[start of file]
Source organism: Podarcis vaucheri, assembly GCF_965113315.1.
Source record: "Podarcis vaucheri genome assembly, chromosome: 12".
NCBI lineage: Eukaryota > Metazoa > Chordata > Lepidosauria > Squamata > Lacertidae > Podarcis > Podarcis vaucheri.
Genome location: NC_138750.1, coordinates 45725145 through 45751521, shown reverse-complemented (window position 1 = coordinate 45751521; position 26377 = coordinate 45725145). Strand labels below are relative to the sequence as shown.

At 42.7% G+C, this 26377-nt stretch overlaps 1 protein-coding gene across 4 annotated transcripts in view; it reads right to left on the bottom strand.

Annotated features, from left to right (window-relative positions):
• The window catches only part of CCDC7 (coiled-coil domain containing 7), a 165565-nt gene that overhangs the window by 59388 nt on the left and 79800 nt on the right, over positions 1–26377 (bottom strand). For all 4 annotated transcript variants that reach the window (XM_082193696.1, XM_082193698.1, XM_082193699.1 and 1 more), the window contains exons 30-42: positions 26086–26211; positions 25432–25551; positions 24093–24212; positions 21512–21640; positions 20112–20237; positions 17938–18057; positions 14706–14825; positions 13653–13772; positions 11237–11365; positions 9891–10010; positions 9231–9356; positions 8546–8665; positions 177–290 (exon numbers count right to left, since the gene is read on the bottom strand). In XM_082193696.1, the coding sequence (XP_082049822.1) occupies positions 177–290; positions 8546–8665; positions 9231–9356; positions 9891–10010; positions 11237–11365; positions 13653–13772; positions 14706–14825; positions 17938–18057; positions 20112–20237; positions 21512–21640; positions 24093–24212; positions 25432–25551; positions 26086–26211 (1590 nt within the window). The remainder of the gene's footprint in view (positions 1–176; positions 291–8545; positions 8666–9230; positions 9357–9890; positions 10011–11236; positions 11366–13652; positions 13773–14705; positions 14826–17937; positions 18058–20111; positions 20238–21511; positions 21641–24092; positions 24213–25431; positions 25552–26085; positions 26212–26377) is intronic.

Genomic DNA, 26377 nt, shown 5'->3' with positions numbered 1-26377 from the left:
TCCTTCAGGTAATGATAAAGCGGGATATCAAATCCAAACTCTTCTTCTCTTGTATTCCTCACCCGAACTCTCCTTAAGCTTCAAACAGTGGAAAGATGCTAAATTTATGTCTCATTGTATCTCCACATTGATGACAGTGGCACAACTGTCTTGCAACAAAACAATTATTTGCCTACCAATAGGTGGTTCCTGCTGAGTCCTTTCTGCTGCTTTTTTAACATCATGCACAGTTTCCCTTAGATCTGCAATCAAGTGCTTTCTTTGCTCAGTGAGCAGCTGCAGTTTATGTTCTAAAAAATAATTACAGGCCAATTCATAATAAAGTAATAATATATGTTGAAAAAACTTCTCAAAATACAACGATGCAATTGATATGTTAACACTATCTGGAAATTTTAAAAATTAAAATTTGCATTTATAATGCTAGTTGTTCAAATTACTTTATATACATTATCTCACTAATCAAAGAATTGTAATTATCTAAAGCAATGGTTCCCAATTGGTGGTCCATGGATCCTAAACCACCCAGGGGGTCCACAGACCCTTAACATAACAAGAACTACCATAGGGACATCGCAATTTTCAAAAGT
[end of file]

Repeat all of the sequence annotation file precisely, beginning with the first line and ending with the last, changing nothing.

Source organism: Podarcis vaucheri, assembly GCF_965113315.1.
Source record: "Podarcis vaucheri genome assembly, chromosome: 12".
NCBI lineage: Eukaryota > Metazoa > Chordata > Lepidosauria > Squamata > Lacertidae > Podarcis > Podarcis vaucheri.
Genome location: NC_138750.1, coordinates 45725145 through 45751521, shown reverse-complemented (window position 1 = coordinate 45751521; position 26377 = coordinate 45725145). Strand labels below are relative to the sequence as shown.

At 42.7% G+C, this 26377-nt stretch overlaps 1 protein-coding gene across 4 annotated transcripts in view; it reads right to left on the bottom strand.

Annotated features, from left to right (window-relative positions):
• The window catches only part of CCDC7 (coiled-coil domain containing 7), a 165565-nt gene that overhangs the window by 59388 nt on the left and 79800 nt on the right, over positions 1–26377 (bottom strand). For all 4 annotated transcript variants that reach the window (XM_082193696.1, XM_082193698.1, XM_082193699.1 and 1 more), the window contains exons 30-42: positions 26086–26211; positions 25432–25551; positions 24093–24212; positions 21512–21640; positions 20112–20237; positions 17938–18057; positions 14706–14825; positions 13653–13772; positions 11237–11365; positions 9891–10010; positions 9231–9356; positions 8546–8665; positions 177–290 (exon numbers count right to left, since the gene is read on the bottom strand). In XM_082193696.1, the coding sequence (XP_082049822.1) occupies positions 177–290; positions 8546–8665; positions 9231–9356; positions 9891–10010; positions 11237–11365; positions 13653–13772; positions 14706–14825; positions 17938–18057; positions 20112–20237; positions 21512–21640; positions 24093–24212; positions 25432–25551; positions 26086–26211 (1590 nt within the window). The remainder of the gene's footprint in view (positions 1–176; positions 291–8545; positions 8666–9230; positions 9357–9890; positions 10011–11236; positions 11366–13652; positions 13773–14705; positions 14826–17937; positions 18058–20111; positions 20238–21511; positions 21641–24092; positions 24213–25431; positions 25552–26085; positions 26212–26377) is intronic.

Genomic DNA, 26377 nt, shown 5'->3' with positions numbered 1-26377 from the left:
TCCTTCAGGTAATGATAAAGCGGGATATCAAATCCAAACTCTTCTTCTCTTGTATTCCTCACCCGAACTCTCCTTAAGCTTCAAACAGTGGAAAGATGCTAAATTTATGTCTCATTGTATCTCCACATTGATGACAGTGGCACAACTGTCTTGCAACAAAACAATTATTTGCCTACCAATAGGTGGTTCCTGCTGAGTCCTTTCTGCTGCTTTTTTAACATCATGCACAGTTTCCCTTAGATCTGCAATCAAGTGCTTTCTTTGCTCAGTGAGCAGCTGCAGTTTATGTTCTAAAAAATAATTACAGGCCAATTCATAATAAAGTAATAATATATGTTGAAAAAACTTCTCAAAATACAACGATGCAATTGATATGTTAACACTATCTGGAAATTTTAAAAATTAAAATTTGCATTTATAATGCTAGTTGTTCAAATTACTTTATATACATTATCTCACTAATCAAAGAATTGTAATTATCTAAAGCAATGGTTCCCAATTGGTGGTCCATGGATCCTAAACCACCCAGGGGGTCCACAGACCCTTAACATAACAAGAACTACCATAGGGACATCGCAATTTTCAAAAGT